Single EU patent lumbers nearer

 

The 40-year wait for a single European patent may soon be over. A pan-EU or single European patent should benefit inventors, but probably not as much as its advocates claim. As with everything related to (a) patents and (b) the EU, nothing is straightforward. And the elephant in the room remains not the cost of getting a patent, but the cost of enforcing it.

For anyone new to invention, the current European patent system enables you to make one application that is centrally examined, but then requires you to ‘validate’ your patent – in effect, get a separate patent – in each EU state where you want protection. That’s a lot of official fees, translation fees, and general hassle, and it makes EU patent cover disproportionately expensive compared to the cost of a US patent. (Which is why few US inventors bother patenting in Europe.)

In theory, a single European patent published in no more than three languages (English, French and German) and covering 25 of the 27 EU member states will make the patent process cheaper and more efficient, and remove what has been called a major barrier to European innovation.

In practice, many inventors and small companies may lose out. For example, if you only want a patent in the UK and France, because those are your main markets, a pan-European patent may cost you a lot more for unnecessary protection in 23 lesser markets.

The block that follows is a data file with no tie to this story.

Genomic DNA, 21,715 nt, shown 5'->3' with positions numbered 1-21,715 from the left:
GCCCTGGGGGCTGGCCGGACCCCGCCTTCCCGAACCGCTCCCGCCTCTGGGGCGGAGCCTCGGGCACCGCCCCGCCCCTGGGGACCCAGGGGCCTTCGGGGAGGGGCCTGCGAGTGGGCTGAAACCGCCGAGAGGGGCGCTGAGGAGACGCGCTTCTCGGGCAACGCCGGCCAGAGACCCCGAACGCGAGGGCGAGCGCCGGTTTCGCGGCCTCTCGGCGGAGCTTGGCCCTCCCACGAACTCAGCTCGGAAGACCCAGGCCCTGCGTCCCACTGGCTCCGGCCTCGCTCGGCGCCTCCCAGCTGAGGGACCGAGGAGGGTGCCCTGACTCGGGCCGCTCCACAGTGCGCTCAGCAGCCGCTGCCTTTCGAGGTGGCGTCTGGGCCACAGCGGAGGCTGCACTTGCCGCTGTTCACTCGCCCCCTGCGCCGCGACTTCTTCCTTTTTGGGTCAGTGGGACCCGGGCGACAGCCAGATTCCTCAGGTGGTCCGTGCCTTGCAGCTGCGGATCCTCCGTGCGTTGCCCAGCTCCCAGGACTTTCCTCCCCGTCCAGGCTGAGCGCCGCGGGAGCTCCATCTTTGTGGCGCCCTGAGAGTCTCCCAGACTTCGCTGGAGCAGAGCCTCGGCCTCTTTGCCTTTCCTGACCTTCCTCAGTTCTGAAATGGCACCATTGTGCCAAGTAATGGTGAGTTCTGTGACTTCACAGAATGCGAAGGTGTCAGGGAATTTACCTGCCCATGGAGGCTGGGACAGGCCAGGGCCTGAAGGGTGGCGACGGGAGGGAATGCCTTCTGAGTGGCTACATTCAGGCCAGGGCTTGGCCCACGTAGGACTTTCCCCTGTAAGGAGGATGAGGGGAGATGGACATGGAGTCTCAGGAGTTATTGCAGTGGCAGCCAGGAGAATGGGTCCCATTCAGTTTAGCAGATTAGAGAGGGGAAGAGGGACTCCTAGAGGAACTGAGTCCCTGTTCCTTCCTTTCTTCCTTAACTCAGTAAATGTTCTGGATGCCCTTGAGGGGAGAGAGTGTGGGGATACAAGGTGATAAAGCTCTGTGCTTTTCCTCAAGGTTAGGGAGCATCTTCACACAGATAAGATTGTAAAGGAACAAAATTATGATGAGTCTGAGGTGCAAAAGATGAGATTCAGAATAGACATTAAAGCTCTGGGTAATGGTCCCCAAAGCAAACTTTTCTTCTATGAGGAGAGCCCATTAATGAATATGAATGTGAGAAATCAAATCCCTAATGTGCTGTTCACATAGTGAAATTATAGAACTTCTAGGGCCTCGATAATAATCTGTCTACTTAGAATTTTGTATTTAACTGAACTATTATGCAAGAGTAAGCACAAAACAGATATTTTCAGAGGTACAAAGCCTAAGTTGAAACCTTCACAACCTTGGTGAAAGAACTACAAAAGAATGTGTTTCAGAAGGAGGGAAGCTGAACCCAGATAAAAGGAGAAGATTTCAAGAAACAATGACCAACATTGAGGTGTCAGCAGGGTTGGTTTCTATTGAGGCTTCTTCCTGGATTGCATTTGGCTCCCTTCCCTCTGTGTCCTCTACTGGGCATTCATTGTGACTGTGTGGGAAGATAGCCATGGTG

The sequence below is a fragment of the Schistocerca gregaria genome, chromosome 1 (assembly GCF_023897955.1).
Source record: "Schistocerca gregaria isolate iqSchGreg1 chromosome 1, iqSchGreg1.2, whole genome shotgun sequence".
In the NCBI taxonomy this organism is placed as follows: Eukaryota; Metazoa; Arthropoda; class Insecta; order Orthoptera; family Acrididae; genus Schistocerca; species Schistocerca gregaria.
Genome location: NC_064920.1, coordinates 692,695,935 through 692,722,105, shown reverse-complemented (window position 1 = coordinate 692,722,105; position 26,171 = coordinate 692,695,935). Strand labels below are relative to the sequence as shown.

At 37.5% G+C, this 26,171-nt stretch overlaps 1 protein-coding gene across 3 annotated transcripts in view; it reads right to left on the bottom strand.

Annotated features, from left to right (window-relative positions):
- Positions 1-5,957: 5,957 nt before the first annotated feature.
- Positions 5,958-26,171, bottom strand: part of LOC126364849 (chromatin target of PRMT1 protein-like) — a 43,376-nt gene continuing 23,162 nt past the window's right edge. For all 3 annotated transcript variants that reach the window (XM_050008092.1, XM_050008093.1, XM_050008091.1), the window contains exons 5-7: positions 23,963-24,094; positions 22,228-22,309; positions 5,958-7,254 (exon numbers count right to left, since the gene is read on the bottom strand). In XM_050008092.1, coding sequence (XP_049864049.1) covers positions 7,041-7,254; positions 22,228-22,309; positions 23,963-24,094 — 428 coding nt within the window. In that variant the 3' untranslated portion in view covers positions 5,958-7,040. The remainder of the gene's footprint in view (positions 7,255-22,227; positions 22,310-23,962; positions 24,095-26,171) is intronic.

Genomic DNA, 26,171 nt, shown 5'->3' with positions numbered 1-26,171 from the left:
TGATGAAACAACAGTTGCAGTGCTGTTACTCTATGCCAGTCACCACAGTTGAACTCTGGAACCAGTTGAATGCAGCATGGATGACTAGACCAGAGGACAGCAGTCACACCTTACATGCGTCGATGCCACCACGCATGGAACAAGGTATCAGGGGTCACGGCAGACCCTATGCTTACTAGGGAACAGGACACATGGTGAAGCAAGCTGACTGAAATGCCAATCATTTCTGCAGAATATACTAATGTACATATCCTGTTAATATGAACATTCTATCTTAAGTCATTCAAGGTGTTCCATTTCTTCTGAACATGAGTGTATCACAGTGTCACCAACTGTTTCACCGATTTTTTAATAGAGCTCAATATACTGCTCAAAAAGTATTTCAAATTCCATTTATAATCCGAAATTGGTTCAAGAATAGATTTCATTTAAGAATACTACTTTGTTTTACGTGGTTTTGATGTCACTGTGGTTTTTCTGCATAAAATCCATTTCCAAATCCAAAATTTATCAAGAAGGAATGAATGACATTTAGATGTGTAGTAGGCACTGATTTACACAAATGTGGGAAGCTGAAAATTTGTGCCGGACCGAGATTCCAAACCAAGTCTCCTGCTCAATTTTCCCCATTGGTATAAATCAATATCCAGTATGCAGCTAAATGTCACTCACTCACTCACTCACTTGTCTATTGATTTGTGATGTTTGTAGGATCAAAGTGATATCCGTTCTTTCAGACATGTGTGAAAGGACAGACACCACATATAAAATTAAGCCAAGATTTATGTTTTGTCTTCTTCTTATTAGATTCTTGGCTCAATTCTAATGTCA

Acid test for inventors is enforcement cost

And so far, Spain and Italy have refused to sign up to the single European patent. They’re sulking because Spanish and Italian are not publication languages. So if you want a patent in Europe including both Spain and Italy, that’s three patents you’ll need.

In truth, no one knows how a single European patent will work out. The acid test for inventors and SMEs will be the cost of enforcement.

At present, if you’re an inventor and your patent is infringed, you have to go to court in each country where infringement has taken place. That can land you with enormous legal and translation costs, and there is a notorious lack of consistency in decisions made about the same patent by different jurisdictions.

With the single European patent there will be a single court. But in a typical EU compromise, it will sit in three places – Paris, London and Munich. So not quite a single court.

And while official fees may come down, the figures quoted don’t include translation costs, which will still be significant, and patent attorney and other legal costs, which will also remain significant.

In short, if you’re an inventor or SME and need to enforce or defend your patent, the likelihood is that your total costs will remain scarily high, and that the single European patent will only shave a relatively small percentage off your bill.

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